Raquel Rolnik UN Housing rapporteur is in Britain and is looking at the government’s social housing policy and some of her conclusions have so angered the Conservative party that Grant Shapps the party chairman has written a letter of complaint to the UN
Rolnik has criticised the UK government’s so called Bedroom Tax. For those that do not understand social housing policy here in the UK let me try and explain how things work.
If you are deemed by the government as unable to provide your own housing, you will be allocated public or social housing by your local authority either directly or via a Registered social housing provider.
If you cannot pay rent on your home due to lack of or limited income, you will receive assistance from the government in the form of a housing allowance called Housing Benefit (HB).
The UK’s coalition government has sought to reduce the welfare budget and one such measure was the reduction of the Housing Benefit bill. In particular HB will only be paid for the number of bedrooms a family or individual actually needs. This reduction in HB has been nicknamed the BEDROOM TAX
It is this aspect of the UK’s housing policy that Rolnik has focused on and stated that it breaches the UN Declaration on Human Rights and also the Covenant on Economic, Social and Cultural Rights.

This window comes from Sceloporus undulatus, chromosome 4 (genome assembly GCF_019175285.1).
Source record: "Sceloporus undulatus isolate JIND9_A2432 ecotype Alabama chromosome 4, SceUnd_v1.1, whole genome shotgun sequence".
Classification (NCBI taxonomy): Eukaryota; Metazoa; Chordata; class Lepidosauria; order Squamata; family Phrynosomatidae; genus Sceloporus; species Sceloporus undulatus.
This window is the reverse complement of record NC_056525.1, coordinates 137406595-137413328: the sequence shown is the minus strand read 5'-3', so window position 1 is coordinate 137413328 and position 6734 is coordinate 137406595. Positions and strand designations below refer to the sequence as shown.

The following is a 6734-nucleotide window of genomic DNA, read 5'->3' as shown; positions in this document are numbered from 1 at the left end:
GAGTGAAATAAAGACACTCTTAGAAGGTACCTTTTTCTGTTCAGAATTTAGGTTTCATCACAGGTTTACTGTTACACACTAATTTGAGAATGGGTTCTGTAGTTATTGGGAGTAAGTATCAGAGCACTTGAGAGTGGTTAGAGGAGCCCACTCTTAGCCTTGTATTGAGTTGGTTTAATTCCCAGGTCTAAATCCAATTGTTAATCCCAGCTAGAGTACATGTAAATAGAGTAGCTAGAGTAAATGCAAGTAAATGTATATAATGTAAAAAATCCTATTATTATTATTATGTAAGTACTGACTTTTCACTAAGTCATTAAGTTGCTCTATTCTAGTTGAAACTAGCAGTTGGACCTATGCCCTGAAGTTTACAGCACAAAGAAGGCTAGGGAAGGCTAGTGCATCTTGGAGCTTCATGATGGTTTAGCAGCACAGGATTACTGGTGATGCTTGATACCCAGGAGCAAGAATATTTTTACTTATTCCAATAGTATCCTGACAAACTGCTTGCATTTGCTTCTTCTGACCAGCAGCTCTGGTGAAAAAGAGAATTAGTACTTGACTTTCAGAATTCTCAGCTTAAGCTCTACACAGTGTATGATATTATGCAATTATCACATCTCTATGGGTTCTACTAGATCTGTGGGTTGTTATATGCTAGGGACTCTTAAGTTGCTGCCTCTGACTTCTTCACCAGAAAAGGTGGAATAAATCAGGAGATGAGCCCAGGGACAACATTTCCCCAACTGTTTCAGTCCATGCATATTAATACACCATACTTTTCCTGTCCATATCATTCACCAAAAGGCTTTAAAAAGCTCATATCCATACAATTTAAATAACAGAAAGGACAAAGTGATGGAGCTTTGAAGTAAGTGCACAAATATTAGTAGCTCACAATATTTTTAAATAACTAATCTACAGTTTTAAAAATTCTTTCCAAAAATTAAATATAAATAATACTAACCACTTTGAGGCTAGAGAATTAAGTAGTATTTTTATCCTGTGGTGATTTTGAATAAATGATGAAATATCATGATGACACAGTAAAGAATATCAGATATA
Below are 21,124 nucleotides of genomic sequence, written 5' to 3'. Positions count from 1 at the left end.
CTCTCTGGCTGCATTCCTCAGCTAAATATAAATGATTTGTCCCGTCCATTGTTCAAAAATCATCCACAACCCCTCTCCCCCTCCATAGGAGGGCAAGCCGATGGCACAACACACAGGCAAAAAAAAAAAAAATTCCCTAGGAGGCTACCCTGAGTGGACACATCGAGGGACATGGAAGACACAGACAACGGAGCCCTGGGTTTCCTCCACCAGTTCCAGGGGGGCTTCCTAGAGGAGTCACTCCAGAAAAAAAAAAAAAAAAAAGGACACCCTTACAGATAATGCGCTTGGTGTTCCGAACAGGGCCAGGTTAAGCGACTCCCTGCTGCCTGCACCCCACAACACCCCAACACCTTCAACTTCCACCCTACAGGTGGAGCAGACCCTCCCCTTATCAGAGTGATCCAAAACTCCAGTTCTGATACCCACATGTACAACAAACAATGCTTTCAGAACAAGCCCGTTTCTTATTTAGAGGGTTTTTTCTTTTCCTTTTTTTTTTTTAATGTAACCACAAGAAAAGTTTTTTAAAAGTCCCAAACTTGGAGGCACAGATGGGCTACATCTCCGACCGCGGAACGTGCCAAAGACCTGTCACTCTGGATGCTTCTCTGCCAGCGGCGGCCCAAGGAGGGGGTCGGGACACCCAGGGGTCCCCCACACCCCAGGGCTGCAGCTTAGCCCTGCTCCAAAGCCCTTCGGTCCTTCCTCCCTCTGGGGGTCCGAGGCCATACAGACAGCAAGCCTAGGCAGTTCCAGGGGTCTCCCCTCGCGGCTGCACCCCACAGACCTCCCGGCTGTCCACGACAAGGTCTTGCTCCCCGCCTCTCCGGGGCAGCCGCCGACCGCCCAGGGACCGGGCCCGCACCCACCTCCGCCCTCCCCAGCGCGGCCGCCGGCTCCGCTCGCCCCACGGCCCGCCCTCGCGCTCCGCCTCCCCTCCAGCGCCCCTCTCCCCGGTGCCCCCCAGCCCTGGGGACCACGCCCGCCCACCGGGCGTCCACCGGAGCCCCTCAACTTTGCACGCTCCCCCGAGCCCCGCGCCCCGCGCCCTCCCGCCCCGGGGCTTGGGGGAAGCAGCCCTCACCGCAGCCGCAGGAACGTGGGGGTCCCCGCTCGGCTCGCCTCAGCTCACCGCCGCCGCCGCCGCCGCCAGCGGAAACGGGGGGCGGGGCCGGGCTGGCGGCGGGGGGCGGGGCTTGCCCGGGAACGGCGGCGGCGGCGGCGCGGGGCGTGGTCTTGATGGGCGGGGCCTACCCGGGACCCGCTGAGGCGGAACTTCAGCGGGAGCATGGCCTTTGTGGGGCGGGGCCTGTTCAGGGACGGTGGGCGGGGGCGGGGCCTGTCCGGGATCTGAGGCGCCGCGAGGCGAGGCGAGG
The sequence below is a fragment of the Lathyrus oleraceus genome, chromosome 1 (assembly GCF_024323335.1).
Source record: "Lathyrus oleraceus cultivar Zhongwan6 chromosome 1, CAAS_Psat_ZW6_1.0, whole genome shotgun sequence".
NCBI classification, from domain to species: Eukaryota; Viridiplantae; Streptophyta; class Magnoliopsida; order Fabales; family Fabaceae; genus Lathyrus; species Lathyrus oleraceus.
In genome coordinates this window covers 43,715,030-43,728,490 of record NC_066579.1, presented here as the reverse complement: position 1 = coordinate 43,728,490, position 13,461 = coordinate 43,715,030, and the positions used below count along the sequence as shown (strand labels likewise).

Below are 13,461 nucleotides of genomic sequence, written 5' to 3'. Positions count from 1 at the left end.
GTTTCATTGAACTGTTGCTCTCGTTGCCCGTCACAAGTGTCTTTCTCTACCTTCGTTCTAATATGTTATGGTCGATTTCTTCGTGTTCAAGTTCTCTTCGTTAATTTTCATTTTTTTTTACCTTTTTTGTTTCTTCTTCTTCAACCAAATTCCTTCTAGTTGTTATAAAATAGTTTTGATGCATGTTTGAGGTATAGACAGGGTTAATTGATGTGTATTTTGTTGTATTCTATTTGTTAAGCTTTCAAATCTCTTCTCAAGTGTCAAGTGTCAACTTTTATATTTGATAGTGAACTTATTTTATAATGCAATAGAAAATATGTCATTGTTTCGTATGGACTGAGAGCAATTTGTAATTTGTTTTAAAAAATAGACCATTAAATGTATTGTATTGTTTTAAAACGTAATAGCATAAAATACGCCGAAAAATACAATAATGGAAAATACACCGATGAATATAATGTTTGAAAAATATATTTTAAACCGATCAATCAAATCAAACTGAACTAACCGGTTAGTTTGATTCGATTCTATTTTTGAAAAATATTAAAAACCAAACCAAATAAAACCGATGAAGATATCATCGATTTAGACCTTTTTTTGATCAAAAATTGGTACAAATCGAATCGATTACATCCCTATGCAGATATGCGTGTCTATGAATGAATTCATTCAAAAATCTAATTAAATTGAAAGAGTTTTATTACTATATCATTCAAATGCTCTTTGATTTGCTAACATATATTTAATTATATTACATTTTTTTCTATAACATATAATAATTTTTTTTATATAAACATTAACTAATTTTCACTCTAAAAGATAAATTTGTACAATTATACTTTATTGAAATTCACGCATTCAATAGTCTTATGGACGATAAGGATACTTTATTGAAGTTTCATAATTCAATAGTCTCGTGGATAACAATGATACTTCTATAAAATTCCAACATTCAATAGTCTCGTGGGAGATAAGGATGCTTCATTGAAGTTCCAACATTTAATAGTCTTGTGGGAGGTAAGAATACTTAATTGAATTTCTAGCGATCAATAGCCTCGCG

It is this aspect of Rolnik’s findings that caught my attention. Whilst I don’t dispute that having access to decent or a roof over one’s head is a human right it never occurred to me that the Covenant on Economic, Social and Cultural rights could be used/applied in this sense.
When one thinks of abuses of human rights, one imagines this sort of thing only happens in poorly governed countries. What is even more surprising is that the coalition government with access to all manner of technocrats didn’t see this coming,
But at same level I am not really surprised. The Conservative party, which is the majority in the coalition promotes limited government and the cutting back of the welfare state. The overriding motivation behind its austerity programmes has been that “work should be rewarding and those out of work should not be better off than those in work”
The twist in this whole affair is the role of an international institution in what is seemingly a domestic affairs. International institutions by their nature were meant to help nations to manage their affairs in the absence of an international government. However scholars such as Keohanne have argued that once established these institutions take on a life of their own and sometimes seek to control their founders.
This is evident in the instance and perhaps in the ongoing debates about the UK’s position within the EU, with respect to the rulings of the European court of Justice amongst others.
These international institutions have such long arms that some countries like the USA have opted out of the ICC for instance as it did not other countries having a say in what happens to its soldiers who breach international laws.
What do you think? Has Britain its citizens human rights with the introduction of the bedroom tax?